Bio: Xavier Amatriain is currently co-founder and CTO of Curai, a stealth startup trying to radically improve healthcare for patients by using AI. Previous to this, he was VP of Engineering at Quora, and Research/engineering Director at Netflix, where he led the team building the famous Netflix recommendation algorithms. Before going into leadership positions in industry, Xavier was a research scientist at Telefonica Research and a research director at UCSB. With over 50 publications (and 3k+ citations) in different fields, Xavier is best known for his work on machine learning in general and recommender systems in particular. He has lectured at different universities both in the US and Spain and is frequently invited as a speaker at conferences and companies.

Published in: Technology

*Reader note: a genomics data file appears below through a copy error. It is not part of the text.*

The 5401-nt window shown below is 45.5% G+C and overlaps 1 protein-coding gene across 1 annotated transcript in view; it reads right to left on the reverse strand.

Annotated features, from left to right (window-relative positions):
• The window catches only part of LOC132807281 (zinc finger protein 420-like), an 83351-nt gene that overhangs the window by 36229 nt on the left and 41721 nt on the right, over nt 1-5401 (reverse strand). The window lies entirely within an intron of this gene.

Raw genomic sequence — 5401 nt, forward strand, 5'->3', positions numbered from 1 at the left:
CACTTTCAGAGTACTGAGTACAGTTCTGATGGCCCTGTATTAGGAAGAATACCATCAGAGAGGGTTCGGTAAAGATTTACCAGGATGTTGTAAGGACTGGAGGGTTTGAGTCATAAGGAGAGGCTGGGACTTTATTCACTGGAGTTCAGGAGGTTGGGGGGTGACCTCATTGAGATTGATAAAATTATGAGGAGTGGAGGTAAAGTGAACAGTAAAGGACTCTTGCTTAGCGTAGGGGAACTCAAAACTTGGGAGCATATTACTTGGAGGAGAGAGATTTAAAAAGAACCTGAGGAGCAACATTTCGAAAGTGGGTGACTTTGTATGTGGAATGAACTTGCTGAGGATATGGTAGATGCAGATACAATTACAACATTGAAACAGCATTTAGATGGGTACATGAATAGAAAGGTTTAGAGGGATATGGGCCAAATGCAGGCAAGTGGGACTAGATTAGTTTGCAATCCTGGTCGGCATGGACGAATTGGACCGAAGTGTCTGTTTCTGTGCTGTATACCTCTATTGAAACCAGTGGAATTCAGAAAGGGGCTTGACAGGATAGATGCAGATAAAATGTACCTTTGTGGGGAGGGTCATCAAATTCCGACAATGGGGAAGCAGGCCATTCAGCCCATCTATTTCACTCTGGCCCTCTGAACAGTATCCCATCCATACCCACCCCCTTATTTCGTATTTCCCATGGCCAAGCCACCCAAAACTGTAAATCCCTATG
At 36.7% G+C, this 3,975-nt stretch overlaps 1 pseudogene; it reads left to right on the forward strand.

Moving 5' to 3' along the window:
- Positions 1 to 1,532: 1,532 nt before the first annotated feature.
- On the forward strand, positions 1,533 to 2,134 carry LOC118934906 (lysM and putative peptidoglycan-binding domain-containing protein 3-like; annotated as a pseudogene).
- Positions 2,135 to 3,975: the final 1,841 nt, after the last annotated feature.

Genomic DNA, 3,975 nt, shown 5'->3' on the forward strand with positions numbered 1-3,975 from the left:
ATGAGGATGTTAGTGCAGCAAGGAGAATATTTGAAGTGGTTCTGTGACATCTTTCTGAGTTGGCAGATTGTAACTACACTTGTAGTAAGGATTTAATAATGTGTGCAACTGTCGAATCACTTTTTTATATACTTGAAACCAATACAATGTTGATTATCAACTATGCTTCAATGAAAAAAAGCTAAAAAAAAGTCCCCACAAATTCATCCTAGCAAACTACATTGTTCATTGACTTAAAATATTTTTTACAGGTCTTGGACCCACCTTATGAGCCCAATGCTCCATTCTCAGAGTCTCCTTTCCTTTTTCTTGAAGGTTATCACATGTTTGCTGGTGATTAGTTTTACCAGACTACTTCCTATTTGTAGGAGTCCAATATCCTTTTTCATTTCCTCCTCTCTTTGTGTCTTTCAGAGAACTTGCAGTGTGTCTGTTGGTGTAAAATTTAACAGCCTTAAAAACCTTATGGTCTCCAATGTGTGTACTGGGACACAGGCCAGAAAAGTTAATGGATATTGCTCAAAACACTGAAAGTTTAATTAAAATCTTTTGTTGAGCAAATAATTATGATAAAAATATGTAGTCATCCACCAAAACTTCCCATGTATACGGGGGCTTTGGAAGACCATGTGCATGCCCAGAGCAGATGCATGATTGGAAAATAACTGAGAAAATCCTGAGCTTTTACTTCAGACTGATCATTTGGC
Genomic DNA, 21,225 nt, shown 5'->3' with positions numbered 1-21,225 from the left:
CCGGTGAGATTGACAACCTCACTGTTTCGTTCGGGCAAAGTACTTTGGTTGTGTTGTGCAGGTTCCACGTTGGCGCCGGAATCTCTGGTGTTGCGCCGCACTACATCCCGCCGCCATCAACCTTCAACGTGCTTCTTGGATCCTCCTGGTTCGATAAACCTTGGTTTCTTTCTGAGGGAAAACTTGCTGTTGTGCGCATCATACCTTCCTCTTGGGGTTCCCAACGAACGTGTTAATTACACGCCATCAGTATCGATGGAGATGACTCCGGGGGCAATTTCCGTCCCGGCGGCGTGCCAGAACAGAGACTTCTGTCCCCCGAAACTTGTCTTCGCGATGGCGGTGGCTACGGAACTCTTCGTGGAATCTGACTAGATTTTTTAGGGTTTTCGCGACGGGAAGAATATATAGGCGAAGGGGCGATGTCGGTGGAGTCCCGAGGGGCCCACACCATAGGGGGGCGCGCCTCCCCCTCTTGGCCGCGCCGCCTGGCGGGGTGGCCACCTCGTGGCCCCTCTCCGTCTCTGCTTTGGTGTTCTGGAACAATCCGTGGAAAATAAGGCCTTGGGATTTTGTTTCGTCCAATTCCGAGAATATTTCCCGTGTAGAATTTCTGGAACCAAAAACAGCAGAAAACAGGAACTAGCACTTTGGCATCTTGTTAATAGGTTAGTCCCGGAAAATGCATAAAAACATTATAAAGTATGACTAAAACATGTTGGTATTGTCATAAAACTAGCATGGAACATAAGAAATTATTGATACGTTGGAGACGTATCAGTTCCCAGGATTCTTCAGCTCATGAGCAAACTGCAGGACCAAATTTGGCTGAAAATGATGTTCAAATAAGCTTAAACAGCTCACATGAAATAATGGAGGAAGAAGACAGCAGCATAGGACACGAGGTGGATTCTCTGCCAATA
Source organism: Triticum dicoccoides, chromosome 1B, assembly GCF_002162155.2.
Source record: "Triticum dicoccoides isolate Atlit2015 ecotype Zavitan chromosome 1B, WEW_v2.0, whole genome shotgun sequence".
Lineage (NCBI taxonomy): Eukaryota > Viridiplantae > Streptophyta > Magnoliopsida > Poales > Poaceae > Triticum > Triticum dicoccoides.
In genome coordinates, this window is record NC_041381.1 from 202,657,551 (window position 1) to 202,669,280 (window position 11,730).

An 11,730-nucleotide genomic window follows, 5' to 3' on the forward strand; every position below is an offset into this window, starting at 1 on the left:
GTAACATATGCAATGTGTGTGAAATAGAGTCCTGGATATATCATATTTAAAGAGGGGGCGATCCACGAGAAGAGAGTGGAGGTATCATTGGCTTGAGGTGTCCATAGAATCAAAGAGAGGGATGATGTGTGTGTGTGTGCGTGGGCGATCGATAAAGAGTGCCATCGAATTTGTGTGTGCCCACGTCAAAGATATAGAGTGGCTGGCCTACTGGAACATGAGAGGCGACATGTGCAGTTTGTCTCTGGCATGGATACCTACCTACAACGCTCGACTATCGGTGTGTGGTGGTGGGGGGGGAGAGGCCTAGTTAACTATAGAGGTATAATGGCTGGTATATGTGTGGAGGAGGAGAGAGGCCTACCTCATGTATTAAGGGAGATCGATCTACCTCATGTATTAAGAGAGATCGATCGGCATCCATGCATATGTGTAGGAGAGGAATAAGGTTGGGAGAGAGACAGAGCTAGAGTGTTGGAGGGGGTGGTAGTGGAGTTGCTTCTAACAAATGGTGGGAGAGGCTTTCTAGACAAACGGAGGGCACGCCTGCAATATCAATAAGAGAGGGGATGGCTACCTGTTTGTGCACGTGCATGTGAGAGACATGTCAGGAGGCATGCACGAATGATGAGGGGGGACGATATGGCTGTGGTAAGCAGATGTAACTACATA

Xavier Amatriain, Cofounder & CTO, Curai at MLconf SF 2017

  1. 1. Machine Learning to cure the World Xavier Amatriain Curai MLConf SF ‘17
  2. 2. Medicine is hard(er) ● Doctors have ~15 minutes to capture information* about a patient, diagnose, and recommend treatment ● *Information ○ Patient’s history ○ Patient’s symptoms ○ Medical knowledge ■ Learned years ago ■ Latest research findings ■ Different demographics ● Data is growing over time, so is complexity ● Very hard for doctors to “manually” personalize their “recommendations”
  3. 3. Medical Diagnosis ● Diagnosis (R.A. Miller 1990): ○ Mapping from patient’s data (history, examination, lab exams…) to a possible condition. ○ It depends on ability to: ■ Evoke history ■ Surface symptoms and findings ■ Generate hypotheses that suggest how to refine or pursue different hypothesis ○ In a compassionate, cost-effective manner